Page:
Heart of the Primaries 2022, Republicans-Issue 22 (May 12, 2022)
Welcome to The Heart of the Primaries, Republican Edition
May 12, 2022
In this issue: Takeaways from Tuesday’s big primaries and the Connecticut GOP endorses Klarides
Primary results roundup
The big stories of the night: Mooney defeats McKinley, Pillen defeats Herbster
West Virginia’s 2nd Congressional District: Rep. Alex Mooney defeated Rep. David McKinley and three others. Based on unofficial returns, Mooney received 54% of the vote and McKinley received 36%.
The incumbents ran against one another because the state lost a congressional district following the 2020 census. McKinley currently represents 66% of the new 2nd District and Mooney represents 34%.
Mooney’s backers included former President Donald Trump (R) and the House Freedom Fund. Gov. Jim Justice (R) and Sen. Joe Manchin (D-W.V.) were among McKinley’s supporters. Throughout the primary, Mooney criticized McKinley’s vote for the Infrastructure Investment and Jobs Act. McKinley criticized Mooney for previously holding office in Maryland and running unsuccessful campaigns in both Maryland and New Hampshire.
Three independent race forecasters consider the general as Solid or Safe Republican.
Nebraska Governor: University of Nebraska Regent Jim Pillen defeated Charles Herbster, state Sen. Brett Lindstrom, and six others. Pillen received 34% of the vote to Herbster’s 30% and Lindstrom’s 26%.
Incumbent Gov. Pete Ricketts (R) endorsed Pillen, while Lt. Gov. Mike Foley (R) backed Herbster. Herbster also had an endorsement from Trump. The Nebraska Farm Bureau endorsed Pillen.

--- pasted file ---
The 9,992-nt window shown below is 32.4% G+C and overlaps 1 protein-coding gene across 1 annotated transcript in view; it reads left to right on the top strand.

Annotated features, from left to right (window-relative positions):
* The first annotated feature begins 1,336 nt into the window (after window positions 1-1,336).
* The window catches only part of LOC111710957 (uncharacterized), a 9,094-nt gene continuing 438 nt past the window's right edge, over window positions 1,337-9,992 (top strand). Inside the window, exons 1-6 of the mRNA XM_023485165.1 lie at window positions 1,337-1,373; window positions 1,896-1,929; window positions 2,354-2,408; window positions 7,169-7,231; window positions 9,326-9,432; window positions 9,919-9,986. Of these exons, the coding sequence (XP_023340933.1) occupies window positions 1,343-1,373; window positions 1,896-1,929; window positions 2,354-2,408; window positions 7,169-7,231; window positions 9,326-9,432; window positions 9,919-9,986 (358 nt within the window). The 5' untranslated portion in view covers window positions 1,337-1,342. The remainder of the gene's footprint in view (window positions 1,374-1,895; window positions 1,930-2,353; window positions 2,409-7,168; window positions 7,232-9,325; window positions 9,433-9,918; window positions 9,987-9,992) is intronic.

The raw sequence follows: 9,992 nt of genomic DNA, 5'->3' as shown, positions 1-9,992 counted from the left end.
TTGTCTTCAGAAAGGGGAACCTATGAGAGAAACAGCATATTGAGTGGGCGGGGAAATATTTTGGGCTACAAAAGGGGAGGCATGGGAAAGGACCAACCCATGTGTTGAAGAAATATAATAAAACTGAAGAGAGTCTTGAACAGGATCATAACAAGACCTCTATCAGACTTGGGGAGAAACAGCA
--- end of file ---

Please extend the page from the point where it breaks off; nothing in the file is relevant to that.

Herbster chaired Trump’s Agriculture and Rural Advisory Committee. As we wrote previously, the Nebraska Examiner‘s Aaron Sanderford reported last month that eight women, including state Sen. Julie Slama (R), had accused Herbster of sexual misconduct occurring between 2017 and 2022. Herbster denied the allegations and said they were “part of a greater scheme calculated to try and defeat [his] candidacy.” At a May 1 rally, Trump said Herbster was “innocent of these despicable charges.”
Pillen said he had a record of resisting critical race theory, while Herbster said Pillen didn’t do enough to oppose it. The Nebraska Examiner wrote that “Herbster pointed to Pillen’s 2018 vote, as a University of Nebraska regent, in support of hiring a leader to create a new Office of Diversity and Inclusion at the University of Nebraska-Lincoln. … Pillen’s campaign said that he was the first elected university regent in the U.S. to stand up against critical race theory and that he is a recognized leader in higher ed on the issue.”
Ricketts is term-limited. Major independent observers rate the general election as Solid or Safe Republican. Republicans have had trifecta control of Nebraska state government since 1999.
Nebraska State Board of Education District 7: Elizabeth Tegtmeier and incumbent Robin Stevens advanced from the top-two primary. Tegtmeier received 62% of the vote to Stevens’ 20%. The third candidate, Pat Moore, received 17%. The race has featured conflict around proposed health education standards the board considered and then voted to pause in 2021. The election is nonpartisan, though the candidates are affiliated with the Republican Party.
McKinley is the first U.S. House incumbent to lose a primary this cycle. In Nebraska’s 1st Congressional District, former U.S. Rep. Jeff Fortenberry (R) resigned on March 31 after being found guilty in a federal campaign finance investigation, but his name remained on the ballot. State Sen. Mike Flood (R) won that race.
Nebraska held several primaries for state executive offices. District 4 Public Service Commissioner Rod Johnson (R) lost to Eric Kamler (R).